Over the past decade, the way we think of cars has changed dramatically. The basic concept of a car as a representation of freedom in the American psyche has been largely replaced by a utilitarian necessity defined by the way Silicon Valley views the future of transit and its impact on climate change.

Going forward the idea of a car will increasingly be seen as a relic of the past, a shell, and a piece of design. It’s a way of thinking about cars that BMW got a head start on through their Art Car Project that, since 1975, has seen artists like Jenny Holzer and David Hockney design their own one-off versions of BMW race cars, in effect creating mobile sculptures.

This week, BMW is releasing an app in collaboration with Acute Art that will let people view a number of the art cars in AR on their phones for free. Initially, seven of the cars will be loaded into the app, with new cars being added every two weeks. The virtual app is BMW’s second collaboration with Acute Art. last year during Art Basel, Acute Art collaborated with artist Lu Yang and BMW to create an AR feature letting users place “Giant DOKU” (a giant dancing AR avatar of the artist), where they please, turning the virtual artist into some sort of Godzilla-like creature tramping through a city of your choice.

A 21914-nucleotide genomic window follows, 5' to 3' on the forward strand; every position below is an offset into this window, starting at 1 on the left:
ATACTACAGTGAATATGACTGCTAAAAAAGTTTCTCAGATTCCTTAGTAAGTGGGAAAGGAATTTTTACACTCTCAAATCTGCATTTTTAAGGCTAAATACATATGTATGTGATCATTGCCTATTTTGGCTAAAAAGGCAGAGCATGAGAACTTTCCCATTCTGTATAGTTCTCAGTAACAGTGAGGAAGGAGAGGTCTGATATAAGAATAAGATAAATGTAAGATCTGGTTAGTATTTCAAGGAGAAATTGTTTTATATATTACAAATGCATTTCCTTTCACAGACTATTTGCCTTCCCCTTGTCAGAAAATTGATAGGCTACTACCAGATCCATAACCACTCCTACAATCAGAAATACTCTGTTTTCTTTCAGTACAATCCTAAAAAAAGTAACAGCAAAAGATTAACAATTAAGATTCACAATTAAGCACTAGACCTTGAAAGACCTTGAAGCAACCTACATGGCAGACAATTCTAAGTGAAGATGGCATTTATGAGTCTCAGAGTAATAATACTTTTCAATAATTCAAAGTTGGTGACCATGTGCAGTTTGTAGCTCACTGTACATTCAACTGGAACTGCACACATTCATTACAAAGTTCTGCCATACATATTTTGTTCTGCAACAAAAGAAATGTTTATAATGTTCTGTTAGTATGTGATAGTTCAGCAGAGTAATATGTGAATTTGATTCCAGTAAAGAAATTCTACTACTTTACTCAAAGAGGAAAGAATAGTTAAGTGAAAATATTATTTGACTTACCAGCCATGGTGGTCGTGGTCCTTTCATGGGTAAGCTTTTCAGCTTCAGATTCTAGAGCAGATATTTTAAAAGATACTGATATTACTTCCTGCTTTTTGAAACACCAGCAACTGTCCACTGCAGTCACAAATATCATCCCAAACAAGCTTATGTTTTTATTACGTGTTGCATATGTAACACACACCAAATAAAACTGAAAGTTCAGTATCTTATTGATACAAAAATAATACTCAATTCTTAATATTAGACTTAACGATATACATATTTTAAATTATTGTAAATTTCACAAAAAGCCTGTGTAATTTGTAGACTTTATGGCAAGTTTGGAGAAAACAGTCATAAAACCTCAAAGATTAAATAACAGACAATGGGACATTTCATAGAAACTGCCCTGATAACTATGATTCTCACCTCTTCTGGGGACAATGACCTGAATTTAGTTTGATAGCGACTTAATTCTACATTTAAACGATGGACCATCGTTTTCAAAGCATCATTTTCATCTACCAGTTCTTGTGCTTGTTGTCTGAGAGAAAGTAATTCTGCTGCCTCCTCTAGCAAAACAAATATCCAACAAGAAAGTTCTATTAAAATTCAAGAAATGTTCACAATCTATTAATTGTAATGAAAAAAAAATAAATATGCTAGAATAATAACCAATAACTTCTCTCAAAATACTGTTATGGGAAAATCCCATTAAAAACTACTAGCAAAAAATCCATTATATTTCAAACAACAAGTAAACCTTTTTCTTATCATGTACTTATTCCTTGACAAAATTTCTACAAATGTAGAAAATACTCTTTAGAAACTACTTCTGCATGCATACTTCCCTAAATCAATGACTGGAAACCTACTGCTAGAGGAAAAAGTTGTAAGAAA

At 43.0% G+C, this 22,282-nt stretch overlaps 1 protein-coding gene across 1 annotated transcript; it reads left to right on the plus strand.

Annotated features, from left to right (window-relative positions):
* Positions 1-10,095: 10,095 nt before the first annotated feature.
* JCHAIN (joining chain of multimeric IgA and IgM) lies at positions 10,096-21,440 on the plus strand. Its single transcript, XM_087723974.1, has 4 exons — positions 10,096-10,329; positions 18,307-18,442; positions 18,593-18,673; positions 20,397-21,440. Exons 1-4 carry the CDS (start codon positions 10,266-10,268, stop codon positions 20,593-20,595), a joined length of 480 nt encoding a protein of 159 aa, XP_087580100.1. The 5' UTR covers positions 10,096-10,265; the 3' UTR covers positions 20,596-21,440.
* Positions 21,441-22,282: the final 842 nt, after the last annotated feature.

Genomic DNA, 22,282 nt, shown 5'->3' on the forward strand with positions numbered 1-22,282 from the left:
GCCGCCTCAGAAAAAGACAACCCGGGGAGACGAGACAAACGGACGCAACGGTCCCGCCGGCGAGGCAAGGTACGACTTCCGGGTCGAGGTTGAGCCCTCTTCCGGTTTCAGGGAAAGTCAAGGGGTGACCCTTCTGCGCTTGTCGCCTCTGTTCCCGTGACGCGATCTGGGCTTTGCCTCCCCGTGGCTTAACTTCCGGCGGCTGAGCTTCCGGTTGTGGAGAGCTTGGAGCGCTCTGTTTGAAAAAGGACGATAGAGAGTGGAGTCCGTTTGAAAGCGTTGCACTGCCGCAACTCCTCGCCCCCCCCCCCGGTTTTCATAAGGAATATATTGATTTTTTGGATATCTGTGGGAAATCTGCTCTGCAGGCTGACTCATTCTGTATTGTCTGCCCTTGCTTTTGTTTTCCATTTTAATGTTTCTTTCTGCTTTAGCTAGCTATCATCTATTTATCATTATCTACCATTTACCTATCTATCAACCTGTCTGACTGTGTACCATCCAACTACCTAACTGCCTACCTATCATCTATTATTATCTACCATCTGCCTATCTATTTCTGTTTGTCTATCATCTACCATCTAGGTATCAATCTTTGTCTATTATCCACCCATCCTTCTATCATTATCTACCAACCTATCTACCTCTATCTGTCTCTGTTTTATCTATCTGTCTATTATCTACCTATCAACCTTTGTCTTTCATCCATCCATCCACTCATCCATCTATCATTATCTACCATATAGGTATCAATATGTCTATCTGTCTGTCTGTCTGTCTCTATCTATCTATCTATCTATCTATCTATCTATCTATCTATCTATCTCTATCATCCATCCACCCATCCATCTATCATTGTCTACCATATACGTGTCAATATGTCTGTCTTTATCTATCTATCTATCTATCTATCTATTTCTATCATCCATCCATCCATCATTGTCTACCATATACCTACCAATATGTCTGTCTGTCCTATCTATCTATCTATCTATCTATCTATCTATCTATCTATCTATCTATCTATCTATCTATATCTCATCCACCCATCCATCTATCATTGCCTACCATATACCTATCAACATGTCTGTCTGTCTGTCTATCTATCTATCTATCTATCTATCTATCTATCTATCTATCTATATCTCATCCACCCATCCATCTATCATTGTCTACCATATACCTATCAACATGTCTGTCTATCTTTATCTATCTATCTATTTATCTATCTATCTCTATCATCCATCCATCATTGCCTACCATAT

It’s hard to say exactly why the Art Car project was started, though it was initiated in 1975 by Jochen Neerpasch (founder of BMW M), and Hérve Poulain (a racing driver). That year the inaugural Art Car by Alexander Calder was raced at the famous 24-hour race Le Mans in France, driven by Poulain himself. Since then, the cars have been released every few years without a set interval of time in between—basically whenever the international jury that selects the artists decides. The Art Cars themselves range widely in style, from those like Jeff Koons, which is slick to the point of almost looking like a normal racing car, to Andy Warhol’s, that he hand-painted directly on the car, to the effect of looking like a botched car from Pimp My Ride.

Art Cars are the epitome of an obsession artists have always had with cars, from painters like Gerhard Richter and James Rosenquist devoting entire series to them, to Yngve Holen quartering a Porsche and displaying it in Kunsthalle Basel in 2016. The Art Car series represents the time we live in where art, marketing, technology, and corporations have become a puddle of intertwined entities, each playing on the interests of the other. Expression often comes at the hands of, or is seen through the lens of some sort of interested entity, for good or ill. But even so, Art Cars are one of the best outcomes of that intertwining, considering the quality of the work produced. Not to mention being able to see that quality race around Le Mans at 120 mph.

We spoke with a number of people associated with the project to try to wrap our heads around the legacy of these mobile, and now digital works of art.

BMW Art Car 15, Jenny Holzer, 1999